Acting administrator prefers to focus on human-caused fatalities

The acting administrator of the US' National Highway Traffic Safety Administration (NHTSA) says it's too early in the game to begin working on regulations for autonomous vehicles.

“At this point the technology is so nascent I don’t think it is appropriate today to regulate this technology,” Heidi King, the agency's acting administrator told Automotive News.

“It’s not there yet, but each and every day we are open to identifying when the time is right.”

Although she has ruled out specific regulations for the time being, King is willing to use the agency's other enforcement powers, including incident investigation and recalls, to step in where needed.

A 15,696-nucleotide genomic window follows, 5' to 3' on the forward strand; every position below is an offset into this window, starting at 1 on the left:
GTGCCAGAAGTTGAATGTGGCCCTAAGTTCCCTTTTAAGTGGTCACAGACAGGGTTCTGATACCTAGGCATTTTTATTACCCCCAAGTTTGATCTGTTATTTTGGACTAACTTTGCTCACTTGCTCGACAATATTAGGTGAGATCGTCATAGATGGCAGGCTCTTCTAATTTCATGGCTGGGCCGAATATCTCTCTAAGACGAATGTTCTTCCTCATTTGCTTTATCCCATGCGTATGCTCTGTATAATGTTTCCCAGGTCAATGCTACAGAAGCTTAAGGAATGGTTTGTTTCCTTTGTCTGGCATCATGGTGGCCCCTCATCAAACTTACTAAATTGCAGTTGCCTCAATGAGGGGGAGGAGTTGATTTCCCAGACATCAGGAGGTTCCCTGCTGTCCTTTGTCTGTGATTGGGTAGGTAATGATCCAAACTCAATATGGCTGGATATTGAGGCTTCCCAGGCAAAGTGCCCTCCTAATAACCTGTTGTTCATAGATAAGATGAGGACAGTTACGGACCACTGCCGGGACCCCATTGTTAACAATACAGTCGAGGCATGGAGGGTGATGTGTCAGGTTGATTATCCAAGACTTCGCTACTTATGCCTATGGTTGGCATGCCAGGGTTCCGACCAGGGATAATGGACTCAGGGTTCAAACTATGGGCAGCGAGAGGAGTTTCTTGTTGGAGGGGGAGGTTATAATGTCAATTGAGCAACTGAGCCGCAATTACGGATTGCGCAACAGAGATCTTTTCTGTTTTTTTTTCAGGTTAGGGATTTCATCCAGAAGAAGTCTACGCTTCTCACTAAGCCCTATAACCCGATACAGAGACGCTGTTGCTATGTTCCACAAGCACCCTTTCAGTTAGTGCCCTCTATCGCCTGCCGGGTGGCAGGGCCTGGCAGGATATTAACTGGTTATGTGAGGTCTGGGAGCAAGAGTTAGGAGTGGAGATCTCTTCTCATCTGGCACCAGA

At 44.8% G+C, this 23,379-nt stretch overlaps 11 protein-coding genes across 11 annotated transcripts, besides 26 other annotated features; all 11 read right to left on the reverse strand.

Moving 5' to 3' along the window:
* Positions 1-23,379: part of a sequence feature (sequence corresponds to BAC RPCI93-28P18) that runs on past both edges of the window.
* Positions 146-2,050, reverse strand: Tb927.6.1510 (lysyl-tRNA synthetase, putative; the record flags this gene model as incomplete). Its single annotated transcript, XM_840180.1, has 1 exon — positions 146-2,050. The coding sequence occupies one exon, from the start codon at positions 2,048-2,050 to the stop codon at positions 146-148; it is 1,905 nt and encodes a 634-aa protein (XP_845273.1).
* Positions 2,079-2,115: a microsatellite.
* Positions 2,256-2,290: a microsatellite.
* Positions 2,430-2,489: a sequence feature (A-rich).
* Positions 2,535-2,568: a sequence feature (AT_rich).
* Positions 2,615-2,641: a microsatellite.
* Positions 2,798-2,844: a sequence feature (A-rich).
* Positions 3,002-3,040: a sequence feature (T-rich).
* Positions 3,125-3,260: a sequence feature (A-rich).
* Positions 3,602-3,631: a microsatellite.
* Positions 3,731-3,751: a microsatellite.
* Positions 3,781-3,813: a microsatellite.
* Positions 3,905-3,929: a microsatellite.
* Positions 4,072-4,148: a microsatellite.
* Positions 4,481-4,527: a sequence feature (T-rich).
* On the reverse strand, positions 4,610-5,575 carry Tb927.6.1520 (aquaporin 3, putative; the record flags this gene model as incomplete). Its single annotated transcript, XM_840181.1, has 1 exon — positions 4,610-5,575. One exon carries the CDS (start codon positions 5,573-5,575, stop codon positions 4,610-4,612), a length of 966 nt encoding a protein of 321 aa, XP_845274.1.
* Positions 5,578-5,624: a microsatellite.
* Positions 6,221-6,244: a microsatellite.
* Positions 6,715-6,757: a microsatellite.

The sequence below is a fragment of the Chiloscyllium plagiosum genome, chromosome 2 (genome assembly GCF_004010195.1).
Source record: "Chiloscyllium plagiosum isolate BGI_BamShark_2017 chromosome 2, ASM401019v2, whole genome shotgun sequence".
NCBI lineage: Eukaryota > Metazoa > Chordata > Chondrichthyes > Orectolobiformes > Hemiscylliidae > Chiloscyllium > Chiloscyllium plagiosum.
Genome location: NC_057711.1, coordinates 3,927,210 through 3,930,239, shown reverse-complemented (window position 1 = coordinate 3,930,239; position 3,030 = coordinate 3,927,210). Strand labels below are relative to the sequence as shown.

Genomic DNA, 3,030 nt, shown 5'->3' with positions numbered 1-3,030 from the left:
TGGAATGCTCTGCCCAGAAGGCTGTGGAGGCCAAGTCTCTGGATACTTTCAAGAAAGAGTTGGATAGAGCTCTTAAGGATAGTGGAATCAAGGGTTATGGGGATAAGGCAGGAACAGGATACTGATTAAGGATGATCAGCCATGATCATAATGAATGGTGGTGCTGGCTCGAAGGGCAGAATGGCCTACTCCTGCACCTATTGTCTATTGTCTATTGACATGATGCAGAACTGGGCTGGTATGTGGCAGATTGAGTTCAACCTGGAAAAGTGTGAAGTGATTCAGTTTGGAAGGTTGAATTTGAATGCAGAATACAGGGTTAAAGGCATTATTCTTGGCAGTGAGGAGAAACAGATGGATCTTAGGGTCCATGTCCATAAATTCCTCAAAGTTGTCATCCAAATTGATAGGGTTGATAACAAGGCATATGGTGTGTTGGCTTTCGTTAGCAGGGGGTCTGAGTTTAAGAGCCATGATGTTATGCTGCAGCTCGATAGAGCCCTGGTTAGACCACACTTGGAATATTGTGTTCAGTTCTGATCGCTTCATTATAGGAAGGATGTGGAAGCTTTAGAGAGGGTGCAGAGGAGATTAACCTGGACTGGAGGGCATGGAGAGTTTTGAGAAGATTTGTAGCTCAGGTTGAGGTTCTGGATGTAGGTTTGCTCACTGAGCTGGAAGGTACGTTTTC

In the last year or two NHTSA has taken a hands-off approach to the emerging autonomous vehicle scene, where established automotive players, as well as startups from Silicon Valley, including Google's Waymo, Apple, and Uber, have been developing and testing self-driving cars on public roads.

In the US, regulations for the such vehicles are done primarily on a state-by-state basis.

The issue of autonomous vehicle regulations has occasionally grabbed mainstream coverage, with one recent example being when a self-driving Uber development vehicle hit and killed a pedestrian in Arizona in March this year.

Despite recent media attention, King believes the nation, and her agency, should focus on fixing more common causes of road deaths, including drink driving, and not using a seat belt. NHTSA estimates there were 37,461 traffic-related deaths in the US in 2016.